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133 "gastroenteritis" OR "cholera" OR "health services utilization" OR "healt h service utilization" OR "utilization of health services" OR "use of health service" OR use of health services" OR "health service uses" OR "health services use" OR "health services uses" OR "oral hydration" OR breast feeding OR "risk factor*" OR "mal nutrition*" OR "latrine*" OR "community toilet*" OR "toilet*" OR "sanitation" OR "shared toilet*" OR nutritional status OR "nutrition status*" OR "toilet facilit *" OR "stunting" OR "wasting" OR "food insecurity" OR "access to health service" OR "access to health services" OR "access to a health clinic" OR "access to health clinics") AND ("diarrhea" OR "diarrhoea" OR "diarrheal" OR "diarrhoeal" OR "dysentery" OR "bloody stool*" OR "watery stool*" OR "loose stool*" OR "gastroenteritis") AND ("refugee camp" OR "refugee camps" OR "displaced persons camp" OR "displaced persons camps" OR "internally displaced people camp" OR "internally displaced people camps" OR "IDP camp" OR "IDP camps" OR "asylum seeker" OR "asylum seekers" OR "displaced person" OR "displaced persons" OR "displaced people" OR "displaced population" OR "displaced populations" OR "stateless person" OR "stateless persons" OR "stateless people" OR "internally displaced" OR "conflict displaced" OR "forcibly displaced" OR "internally displaced"). Ti mespan : 1996 2016. Indexes : CAB Abstracts. Filters activated: 20 years from 1996 to 2016, humans, English Results #: 31 articles Summarize of my detailed search strategy into 1 2 sentences for the Methods section within the paper, see below: Subject he adings and truncated, phrase searched keywords for risk factors, etiology, diarrheal diseases and refugee place were searched in 3 major and widely used databases, PubMed, Web of Science (WOS) and CABI. Results were combined and limited to English language full text, humans and publications within the last 20 years (1996 to 2016). Total # of results (all databases): 125 articles # Removed a s exact duplicates: 124 Minus 85= 39 articles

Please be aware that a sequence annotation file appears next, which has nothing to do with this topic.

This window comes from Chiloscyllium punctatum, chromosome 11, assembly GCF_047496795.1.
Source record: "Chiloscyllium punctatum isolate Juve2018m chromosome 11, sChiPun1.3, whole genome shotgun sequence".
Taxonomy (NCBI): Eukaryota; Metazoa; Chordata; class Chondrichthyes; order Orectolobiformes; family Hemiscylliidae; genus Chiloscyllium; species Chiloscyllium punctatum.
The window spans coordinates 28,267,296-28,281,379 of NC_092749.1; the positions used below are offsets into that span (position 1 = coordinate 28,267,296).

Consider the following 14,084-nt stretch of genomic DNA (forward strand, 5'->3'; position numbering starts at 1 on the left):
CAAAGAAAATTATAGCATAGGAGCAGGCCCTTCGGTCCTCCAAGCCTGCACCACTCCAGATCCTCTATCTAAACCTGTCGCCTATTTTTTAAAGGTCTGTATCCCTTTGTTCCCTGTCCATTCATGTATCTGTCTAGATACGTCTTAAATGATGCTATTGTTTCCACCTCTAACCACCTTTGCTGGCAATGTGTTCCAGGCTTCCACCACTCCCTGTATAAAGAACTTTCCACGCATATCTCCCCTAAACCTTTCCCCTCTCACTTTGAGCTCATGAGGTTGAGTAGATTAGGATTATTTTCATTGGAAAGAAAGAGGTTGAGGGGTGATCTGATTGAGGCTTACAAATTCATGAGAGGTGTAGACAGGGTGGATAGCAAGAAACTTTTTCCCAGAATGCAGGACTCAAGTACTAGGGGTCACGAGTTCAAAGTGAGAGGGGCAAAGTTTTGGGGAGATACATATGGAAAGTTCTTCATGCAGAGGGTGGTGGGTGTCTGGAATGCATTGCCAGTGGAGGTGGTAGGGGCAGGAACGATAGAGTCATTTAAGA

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134 Total # abstracts reviewed: 85 articles # Excluded for other reasons: 71 articles see below: 1. Language that is not English: article by Heraut, L. A: [Miranda de Ebro: Medical condition of the concentration camp in the autumn of 1943], it was in French. 2. Language that is not English: article by Ivanoff and Chaignat (2002) title 3. Book section by WHO title: Communicable disease epidemiological profile: Cote d'Ivoire 2010. 4. Systematic Review: Heijnen, M et al, article title: Shared Sanitation Versus Individual Household Latrines: A systematic Review of Health Outcomes 5. A systematic Review article by De Buck, E. et al (2015) title: A Systematic Review of the Amount of Water per Person per Day Needed to Prevent Morbidity and Mortality in (Post 6. This article only talks about Mnigococcal meningitis and not mentioning anything about risk factors or the etiology of diarrheal disease at all. So we excluded this article by Heyman et al (1998) title Meningococcal meningitis among Rwandan refugees: diagnosis, manage 7. Review Article: title Infectious diseases of severe weather related and flood related natural Ivers et al, 2006. 8. Language that is not English: article by with was in dutch. 9. Systematic review article by Effectiveness of Water, Sanitation, and Hygiene (WASH) Interventions on Health Outc 10. Full text not only, the Prehospital and Disaster Medicine want me to buy the al, 1998. 11. Language that is not English: article by Berner, W, 2008, title History of the control of acute infectious diseases in Poland after the World War I until the year 12. This article by does not talk about the risk factors or the etiology of diarrheal disease in children in the refugee settings, so we excluded.